By Rudolf de Beer, Choral Conductor and Teacher
The western trend to arrange entities under umbrella organisations for managerial reasons has established itself in just about every society the world over. In the so-called choral world many local, regional, national and international organisations currently organise festivals, competitions, seminars, symposia as well as other related events. Calling themselves organisation, federation, or even society (a term originally used for larger amateur choral groups), these entities remain the driving force for larger choral events in the world and exhibit various degrees of success.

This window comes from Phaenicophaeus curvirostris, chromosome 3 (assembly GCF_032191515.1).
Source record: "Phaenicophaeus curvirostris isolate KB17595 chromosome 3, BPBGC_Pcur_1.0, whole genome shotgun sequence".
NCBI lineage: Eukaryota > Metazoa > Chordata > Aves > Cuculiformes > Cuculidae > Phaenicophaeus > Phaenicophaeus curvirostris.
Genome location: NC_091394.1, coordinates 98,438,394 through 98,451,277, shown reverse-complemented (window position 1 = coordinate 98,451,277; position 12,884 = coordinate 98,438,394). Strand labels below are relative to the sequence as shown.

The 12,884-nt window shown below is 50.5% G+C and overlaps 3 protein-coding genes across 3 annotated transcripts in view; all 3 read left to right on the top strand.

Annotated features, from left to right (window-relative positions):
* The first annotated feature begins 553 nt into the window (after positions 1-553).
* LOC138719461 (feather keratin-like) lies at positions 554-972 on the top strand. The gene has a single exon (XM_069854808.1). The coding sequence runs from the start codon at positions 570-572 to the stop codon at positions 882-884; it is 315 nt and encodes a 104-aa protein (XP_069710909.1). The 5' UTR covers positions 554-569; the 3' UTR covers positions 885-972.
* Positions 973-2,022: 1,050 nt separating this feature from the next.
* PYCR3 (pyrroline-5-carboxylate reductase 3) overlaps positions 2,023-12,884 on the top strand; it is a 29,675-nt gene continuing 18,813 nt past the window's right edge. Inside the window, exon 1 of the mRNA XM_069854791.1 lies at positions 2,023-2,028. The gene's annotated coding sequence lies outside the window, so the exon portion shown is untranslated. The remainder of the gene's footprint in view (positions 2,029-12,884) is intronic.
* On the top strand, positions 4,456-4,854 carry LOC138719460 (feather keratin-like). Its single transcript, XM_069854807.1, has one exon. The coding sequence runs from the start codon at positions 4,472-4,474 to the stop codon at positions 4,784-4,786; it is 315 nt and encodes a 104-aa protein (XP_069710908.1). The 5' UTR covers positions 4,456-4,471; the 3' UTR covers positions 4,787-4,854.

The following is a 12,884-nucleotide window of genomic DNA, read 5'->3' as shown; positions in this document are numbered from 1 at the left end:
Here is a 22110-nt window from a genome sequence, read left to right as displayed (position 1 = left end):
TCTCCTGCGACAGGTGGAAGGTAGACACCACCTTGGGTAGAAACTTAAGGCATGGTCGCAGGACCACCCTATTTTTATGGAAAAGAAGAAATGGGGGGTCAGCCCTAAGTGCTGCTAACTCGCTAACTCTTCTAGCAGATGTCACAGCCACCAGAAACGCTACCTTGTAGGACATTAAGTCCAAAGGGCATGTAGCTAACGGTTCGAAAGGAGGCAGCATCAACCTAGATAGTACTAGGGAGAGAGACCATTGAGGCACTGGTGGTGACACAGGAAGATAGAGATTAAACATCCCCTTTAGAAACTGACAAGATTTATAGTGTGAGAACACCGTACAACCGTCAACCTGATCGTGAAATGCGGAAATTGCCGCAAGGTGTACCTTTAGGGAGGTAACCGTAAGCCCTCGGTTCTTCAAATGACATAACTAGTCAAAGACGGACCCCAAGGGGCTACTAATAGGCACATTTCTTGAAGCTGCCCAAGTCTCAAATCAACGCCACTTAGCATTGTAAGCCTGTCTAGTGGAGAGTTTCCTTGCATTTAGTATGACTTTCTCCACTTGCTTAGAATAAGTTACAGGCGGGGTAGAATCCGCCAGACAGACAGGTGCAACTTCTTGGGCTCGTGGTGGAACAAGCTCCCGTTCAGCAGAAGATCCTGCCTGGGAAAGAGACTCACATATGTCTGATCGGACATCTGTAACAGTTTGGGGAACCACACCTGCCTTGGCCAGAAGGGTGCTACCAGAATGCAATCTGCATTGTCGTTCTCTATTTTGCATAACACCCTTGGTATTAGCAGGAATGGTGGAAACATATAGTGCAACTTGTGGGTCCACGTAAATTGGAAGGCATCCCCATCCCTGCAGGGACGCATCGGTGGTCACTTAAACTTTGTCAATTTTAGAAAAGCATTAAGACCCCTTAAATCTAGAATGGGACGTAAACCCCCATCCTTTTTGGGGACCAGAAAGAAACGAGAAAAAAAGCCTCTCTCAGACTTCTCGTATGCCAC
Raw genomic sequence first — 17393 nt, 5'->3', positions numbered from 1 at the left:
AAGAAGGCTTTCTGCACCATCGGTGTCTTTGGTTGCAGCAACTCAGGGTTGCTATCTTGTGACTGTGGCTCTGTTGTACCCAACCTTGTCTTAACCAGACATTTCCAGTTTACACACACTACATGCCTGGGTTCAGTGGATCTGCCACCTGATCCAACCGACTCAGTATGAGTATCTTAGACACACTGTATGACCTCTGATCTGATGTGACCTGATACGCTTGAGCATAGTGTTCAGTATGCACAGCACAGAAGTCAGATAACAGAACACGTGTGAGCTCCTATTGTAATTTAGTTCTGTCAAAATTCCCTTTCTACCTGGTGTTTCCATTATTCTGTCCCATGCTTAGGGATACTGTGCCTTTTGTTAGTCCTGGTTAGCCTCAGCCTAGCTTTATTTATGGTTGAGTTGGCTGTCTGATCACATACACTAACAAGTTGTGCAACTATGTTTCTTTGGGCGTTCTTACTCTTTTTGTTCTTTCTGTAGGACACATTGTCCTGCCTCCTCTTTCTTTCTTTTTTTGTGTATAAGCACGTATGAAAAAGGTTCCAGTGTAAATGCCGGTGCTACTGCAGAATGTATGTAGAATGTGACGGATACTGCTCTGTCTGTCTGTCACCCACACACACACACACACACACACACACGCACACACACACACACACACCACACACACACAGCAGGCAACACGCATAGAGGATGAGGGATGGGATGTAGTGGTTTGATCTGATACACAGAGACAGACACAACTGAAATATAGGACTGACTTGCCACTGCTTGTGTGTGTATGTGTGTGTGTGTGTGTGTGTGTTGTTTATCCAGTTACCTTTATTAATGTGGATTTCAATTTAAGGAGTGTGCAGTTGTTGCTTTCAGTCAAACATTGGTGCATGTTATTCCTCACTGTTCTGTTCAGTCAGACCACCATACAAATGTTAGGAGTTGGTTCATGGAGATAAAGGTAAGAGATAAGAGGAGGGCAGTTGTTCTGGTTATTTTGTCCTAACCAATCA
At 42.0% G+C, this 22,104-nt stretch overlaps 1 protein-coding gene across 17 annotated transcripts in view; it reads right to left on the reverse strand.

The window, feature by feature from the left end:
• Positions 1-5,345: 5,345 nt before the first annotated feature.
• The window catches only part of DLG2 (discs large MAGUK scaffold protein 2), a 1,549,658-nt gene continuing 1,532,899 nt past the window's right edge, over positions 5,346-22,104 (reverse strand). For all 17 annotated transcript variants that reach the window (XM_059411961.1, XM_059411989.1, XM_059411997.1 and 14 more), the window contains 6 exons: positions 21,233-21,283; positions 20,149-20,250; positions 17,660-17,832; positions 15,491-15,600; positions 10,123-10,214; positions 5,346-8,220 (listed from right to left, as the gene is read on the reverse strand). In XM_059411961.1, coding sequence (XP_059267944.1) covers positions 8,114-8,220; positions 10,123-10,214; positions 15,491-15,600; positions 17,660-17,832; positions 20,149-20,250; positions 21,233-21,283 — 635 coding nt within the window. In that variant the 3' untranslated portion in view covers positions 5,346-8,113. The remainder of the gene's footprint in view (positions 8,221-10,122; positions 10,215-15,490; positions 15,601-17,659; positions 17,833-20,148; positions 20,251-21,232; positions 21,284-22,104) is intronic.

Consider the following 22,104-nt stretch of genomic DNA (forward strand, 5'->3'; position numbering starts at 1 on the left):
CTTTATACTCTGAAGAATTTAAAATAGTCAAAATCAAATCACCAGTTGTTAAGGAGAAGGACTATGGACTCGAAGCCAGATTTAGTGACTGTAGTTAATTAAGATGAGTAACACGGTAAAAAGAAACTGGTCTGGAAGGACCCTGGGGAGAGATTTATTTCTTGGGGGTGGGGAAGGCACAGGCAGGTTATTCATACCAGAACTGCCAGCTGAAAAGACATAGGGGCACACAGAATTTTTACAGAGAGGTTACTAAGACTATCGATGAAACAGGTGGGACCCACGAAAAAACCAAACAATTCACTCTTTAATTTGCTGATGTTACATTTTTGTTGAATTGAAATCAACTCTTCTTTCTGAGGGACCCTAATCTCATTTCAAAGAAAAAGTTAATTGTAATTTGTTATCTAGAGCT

In keeping with this international drift, many recent efforts have been aimed at founding national choral organisations on the African continent. I had the fortunate opportunity to be part of two such projects in South Africa, initiated by Kåre Hanken from the Norwegian Choir Association, and the International Federation for Choral Music (IFCM). These attempts, like the newly formed Choral Institute of South Africa (Chorisa), naturally run into problems when politicians wish to control any national initiatives. This ideological misconception explains perhaps the many political difficulties this continent has – the direct result of groups or individuals being driven by either financial goals or the wish to gain control, as opposed to the goal of fulfilling the cause in question. Other drawbacks include lack of managerial capabilities, financial skills, and communication strategies, including lack of technical infrastructure.